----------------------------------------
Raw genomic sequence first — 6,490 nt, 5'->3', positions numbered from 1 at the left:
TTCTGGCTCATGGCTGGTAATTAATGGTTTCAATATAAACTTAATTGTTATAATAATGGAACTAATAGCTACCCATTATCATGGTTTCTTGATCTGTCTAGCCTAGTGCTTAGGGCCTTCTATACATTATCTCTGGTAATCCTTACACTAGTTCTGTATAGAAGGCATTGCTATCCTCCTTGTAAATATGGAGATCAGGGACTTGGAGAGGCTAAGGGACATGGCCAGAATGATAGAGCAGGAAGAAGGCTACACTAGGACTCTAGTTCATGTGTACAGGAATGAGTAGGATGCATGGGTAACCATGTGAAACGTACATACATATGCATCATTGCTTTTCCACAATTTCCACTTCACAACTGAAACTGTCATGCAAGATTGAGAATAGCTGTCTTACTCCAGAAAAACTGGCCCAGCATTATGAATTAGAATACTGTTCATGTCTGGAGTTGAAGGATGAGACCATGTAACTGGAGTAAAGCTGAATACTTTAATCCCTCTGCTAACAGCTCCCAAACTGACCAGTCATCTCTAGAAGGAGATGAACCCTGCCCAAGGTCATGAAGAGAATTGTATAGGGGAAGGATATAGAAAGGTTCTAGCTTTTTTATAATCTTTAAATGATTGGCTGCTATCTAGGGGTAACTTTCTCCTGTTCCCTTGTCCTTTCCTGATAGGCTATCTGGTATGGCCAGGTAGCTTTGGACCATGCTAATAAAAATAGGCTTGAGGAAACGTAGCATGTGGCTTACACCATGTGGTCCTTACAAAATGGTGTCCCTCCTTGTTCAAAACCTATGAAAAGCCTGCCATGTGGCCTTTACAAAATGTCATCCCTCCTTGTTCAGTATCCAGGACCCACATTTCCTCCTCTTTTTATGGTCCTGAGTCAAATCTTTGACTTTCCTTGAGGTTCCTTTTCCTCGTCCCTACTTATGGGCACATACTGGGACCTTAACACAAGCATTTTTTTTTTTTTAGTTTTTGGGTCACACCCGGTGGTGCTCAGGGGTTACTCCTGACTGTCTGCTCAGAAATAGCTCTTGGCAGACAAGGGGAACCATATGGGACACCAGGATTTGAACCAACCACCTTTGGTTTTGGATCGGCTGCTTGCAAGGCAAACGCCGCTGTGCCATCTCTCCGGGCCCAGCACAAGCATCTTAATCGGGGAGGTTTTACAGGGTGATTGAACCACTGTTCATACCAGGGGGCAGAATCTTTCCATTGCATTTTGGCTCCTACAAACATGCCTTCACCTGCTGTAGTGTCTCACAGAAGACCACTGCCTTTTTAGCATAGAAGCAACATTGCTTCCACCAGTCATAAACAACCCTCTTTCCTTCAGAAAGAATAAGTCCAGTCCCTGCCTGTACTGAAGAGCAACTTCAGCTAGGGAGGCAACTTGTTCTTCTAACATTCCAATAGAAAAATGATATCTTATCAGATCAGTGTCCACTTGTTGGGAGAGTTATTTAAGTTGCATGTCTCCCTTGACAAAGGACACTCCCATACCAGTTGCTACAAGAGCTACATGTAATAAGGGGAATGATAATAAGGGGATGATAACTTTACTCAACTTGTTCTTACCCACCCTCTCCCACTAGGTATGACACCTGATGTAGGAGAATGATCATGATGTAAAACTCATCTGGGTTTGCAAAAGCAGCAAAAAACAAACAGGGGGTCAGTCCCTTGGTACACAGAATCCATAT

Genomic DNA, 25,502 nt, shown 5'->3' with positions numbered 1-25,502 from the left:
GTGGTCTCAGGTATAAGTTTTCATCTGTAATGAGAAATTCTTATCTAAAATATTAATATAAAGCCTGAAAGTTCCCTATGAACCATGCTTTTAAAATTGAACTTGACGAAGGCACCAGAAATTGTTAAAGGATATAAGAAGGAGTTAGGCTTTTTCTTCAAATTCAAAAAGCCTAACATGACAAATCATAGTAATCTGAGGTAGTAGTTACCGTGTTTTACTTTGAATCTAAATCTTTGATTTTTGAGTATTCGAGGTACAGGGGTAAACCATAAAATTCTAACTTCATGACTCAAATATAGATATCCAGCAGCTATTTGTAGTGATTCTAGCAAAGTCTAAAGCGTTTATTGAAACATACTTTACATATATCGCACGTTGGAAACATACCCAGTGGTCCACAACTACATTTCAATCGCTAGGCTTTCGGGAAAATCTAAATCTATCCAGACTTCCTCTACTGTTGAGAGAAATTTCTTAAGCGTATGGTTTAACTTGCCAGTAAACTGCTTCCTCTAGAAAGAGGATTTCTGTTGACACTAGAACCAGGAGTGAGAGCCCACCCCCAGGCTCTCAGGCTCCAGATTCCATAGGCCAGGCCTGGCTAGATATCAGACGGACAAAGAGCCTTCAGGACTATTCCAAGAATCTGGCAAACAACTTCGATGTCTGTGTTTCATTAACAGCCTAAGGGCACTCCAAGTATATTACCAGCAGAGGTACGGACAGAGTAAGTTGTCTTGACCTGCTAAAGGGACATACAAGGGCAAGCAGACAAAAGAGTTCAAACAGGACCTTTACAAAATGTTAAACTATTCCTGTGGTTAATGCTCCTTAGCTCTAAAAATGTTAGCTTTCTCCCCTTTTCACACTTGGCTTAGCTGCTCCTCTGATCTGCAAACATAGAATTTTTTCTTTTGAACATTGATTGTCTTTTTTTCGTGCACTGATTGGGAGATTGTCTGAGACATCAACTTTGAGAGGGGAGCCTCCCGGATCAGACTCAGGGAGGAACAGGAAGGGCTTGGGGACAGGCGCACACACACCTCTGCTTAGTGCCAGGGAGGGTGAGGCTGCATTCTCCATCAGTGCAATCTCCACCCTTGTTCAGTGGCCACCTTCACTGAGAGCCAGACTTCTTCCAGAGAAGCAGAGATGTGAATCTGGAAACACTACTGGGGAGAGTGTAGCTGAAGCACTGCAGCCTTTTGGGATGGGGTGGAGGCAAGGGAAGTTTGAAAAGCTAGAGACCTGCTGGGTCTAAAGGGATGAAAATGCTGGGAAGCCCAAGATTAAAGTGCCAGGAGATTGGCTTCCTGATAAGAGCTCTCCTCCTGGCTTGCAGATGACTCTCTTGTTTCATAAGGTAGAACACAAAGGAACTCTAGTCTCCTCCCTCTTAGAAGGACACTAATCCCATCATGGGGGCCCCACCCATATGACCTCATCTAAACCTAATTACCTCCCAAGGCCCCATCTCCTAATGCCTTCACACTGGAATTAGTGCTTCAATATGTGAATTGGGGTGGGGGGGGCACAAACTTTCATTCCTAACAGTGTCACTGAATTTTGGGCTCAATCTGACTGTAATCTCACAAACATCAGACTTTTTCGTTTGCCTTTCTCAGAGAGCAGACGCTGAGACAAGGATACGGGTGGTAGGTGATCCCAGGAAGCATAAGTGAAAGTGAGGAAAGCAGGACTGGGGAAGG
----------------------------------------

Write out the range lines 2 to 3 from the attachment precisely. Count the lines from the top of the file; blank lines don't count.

TTCTGGCTCATGGCTGGTAATTAATGGTTTCAATATAAACTTAATTGTTATAATAATGGAACTAATAGCTACCCATTATCATGGTTTCTTGATCTGTCTAGCCTAGTGCTTAGGGCCTTCTATACATTATCTCTGGTAATCCTTACACTAGTTCTGTATAGAAGGCATTGCTATCCTCCTTGTAAATATGGAGATCAGGGACTTGGAGAGGCTAAGGGACATGGCCAGAATGATAGAGCAGGAAGAAGGCTACACTAGGACTCTAGTTCATGTGTACAGGAATGAGTAGGATGCATGGGTAACCATGTGAAACGTACATACATATGCATCATTGCTTTTCCACAATTTCCACTTCACAACTGAAACTGTCATGCAAGATTGAGAATAGCTGTCTTACTCCAGAAAAACTGGCCCAGCATTATGAATTAGAATACTGTTCATGTCTGGAGTTGAAGGATGAGACCATGTAACTGGAGTAAAGCTGAATACTTTAATCCCTCTGCTAACAGCTCCCAAACTGACCAGTCATCTCTAGAAGGAGATGAACCCTGCCCAAGGTCATGAAGAGAATTGTATAGGGGAAGGATATAGAAAGGTTCTAGCTTTTTTATAATCTTTAAATGATTGGCTGCTATCTAGGGGTAACTTTCTCCTGTTCCCTTGTCCTTTCCTGATAGGCTATCTGGTATGGCCAGGTAGCTTTGGACCATGCTAATAAAAATAGGCTTGAGGAAACGTAGCATGTGGCTTACACCATGTGGTCCTTACAAAATGGTGTCCCTCCTTGTTCAAAACCTATGAAAAGCCTGCCATGTGGCCTTTACAAAATGTCATCCCTCCTTGTTCAGTATCCAGGACCCACATTTCCTCCTCTTTTTATGGTCCTGAGTCAAATCTTTGACTTTCCTTGAGGTTCCTTTTCCTCGTCCCTACTTATGGGCACATACTGGGACCTTAACACAAGCATTTTTTTTTTTTTAGTTTTTGGGTCACACCCGGTGGTGCTCAGGGGTTACTCCTGACTGTCTGCTCAGAAATAGCTCTTGGCAGACAAGGGGAACCATATGGGACACCAGGATTTGAACCAACCACCTTTGGTTTTGGATCGGCTGCTTGCAAGGCAAACGCCGCTGTGCCATCTCTCCGGGCCCAGCACAAGCATCTTAATCGGGGAGGTTTTACAGGGTGATTGAACCACTGTTCATACCAGGGGGCAGAATCTTTCCATTGCATTTTGGCTCCTACAAACATGCCTTCACCTGCTGTAGTGTCTCACAGAAGACCACTGCCTTTTTAGCATAGAAGCAACATTGCTTCCACCAGTCATAAACAACCCTCTTTCCTTCAGAAAGAATAAGTCCAGTCCCTGCCTGTACTGAAGAGCAACTTCAGCTAGGGAGGCAACTTGTTCTTCTAACATTCCAATAGAAAAATGATATCTTATCAGATCAGTGTCCACTTGTTGGGAGAGTTATTTAAGTTGCATGTCTCCCTTGACAAAGGACACTCCCATACCAGTTGCTACAAGAGCTACATGTAATAAGGGGAATGATAATAAGGGGATGATAACTTTACTCAACTTGTTCTTACCCACCCTCTCCCACTAGGTATGACACCTGATGTAGGAGAATGATCATGATGTAAAACTCATCTGGGTTTGCAAAAGCAGCAAAAAACAAACAGGGGGTCAGTCCCTTGGTACACAGAATCCATAT

Genomic DNA, 25,502 nt, shown 5'->3' with positions numbered 1-25,502 from the left: